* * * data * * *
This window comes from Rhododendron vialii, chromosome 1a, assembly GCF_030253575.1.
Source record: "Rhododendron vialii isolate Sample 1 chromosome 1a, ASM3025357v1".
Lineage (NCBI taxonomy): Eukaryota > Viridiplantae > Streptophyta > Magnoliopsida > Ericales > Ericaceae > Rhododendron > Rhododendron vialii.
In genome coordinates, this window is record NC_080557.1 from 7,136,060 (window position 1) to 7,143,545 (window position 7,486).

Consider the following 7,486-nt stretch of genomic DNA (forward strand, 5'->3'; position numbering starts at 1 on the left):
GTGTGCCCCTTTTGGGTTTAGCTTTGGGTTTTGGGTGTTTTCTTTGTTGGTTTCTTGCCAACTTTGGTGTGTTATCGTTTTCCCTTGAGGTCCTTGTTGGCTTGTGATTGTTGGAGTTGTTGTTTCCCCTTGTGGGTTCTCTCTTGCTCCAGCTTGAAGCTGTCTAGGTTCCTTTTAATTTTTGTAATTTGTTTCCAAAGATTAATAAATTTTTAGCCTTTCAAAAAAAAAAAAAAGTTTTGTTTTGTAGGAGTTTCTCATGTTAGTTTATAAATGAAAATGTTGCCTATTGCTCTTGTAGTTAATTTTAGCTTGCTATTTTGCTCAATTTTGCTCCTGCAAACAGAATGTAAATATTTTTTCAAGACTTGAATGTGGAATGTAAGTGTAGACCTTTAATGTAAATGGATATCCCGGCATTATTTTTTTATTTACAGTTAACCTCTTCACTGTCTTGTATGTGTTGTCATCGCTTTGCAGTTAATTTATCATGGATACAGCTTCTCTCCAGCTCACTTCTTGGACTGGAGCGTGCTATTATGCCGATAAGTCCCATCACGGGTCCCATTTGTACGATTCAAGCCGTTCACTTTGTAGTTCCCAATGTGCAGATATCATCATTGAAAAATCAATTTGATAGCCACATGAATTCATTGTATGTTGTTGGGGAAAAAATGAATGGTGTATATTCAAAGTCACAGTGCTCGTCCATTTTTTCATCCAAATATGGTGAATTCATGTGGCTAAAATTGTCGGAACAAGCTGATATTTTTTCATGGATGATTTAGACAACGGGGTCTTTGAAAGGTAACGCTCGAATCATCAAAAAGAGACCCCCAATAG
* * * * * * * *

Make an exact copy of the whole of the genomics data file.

This window comes from Rhododendron vialii, chromosome 1a, assembly GCF_030253575.1.
Source record: "Rhododendron vialii isolate Sample 1 chromosome 1a, ASM3025357v1".
Lineage (NCBI taxonomy): Eukaryota > Viridiplantae > Streptophyta > Magnoliopsida > Ericales > Ericaceae > Rhododendron > Rhododendron vialii.
In genome coordinates, this window is record NC_080557.1 from 7,136,060 (window position 1) to 7,143,545 (window position 7,486).

Consider the following 7,486-nt stretch of genomic DNA (forward strand, 5'->3'; position numbering starts at 1 on the left):
GTGTGCCCCTTTTGGGTTTAGCTTTGGGTTTTGGGTGTTTTCTTTGTTGGTTTCTTGCCAACTTTGGTGTGTTATCGTTTTCCCTTGAGGTCCTTGTTGGCTTGTGATTGTTGGAGTTGTTGTTTCCCCTTGTGGGTTCTCTCTTGCTCCAGCTTGAAGCTGTCTAGGTTCCTTTTAATTTTTGTAATTTGTTTCCAAAGATTAATAAATTTTTAGCCTTTCAAAAAAAAAAAAAAGTTTTGTTTTGTAGGAGTTTCTCATGTTAGTTTATAAATGAAAATGTTGCCTATTGCTCTTGTAGTTAATTTTAGCTTGCTATTTTGCTCAATTTTGCTCCTGCAAACAGAATGTAAATATTTTTTCAAGACTTGAATGTGGAATGTAAGTGTAGACCTTTAATGTAAATGGATATCCCGGCATTATTTTTTTATTTACAGTTAACCTCTTCACTGTCTTGTATGTGTTGTCATCGCTTTGCAGTTAATTTATCATGGATACAGCTTCTCTCCAGCTCACTTCTTGGACTGGAGCGTGCTATTATGCCGATAAGTCCCATCACGGGTCCCATTTGTACGATTCAAGCCGTTCACTTTGTAGTTCCCAATGTGCAGATATCATCATTGAAAAATCAATTTGATAGCCACATGAATTCATTGTATGTTGTTGGGGAAAAAATGAATGGTGTATATTCAAAGTCACAGTGCTCGTCCATTTTTTCATCCAAATATGGTGAATTCATGTGGCTAAAATTGTCGGAACAAGCTGATATTTTTTCATGGATGATTTAGACAACGGGGTCTTTGAAAGGTAACGCTCGAATCATCAAAAAGAGACCCCCAATAG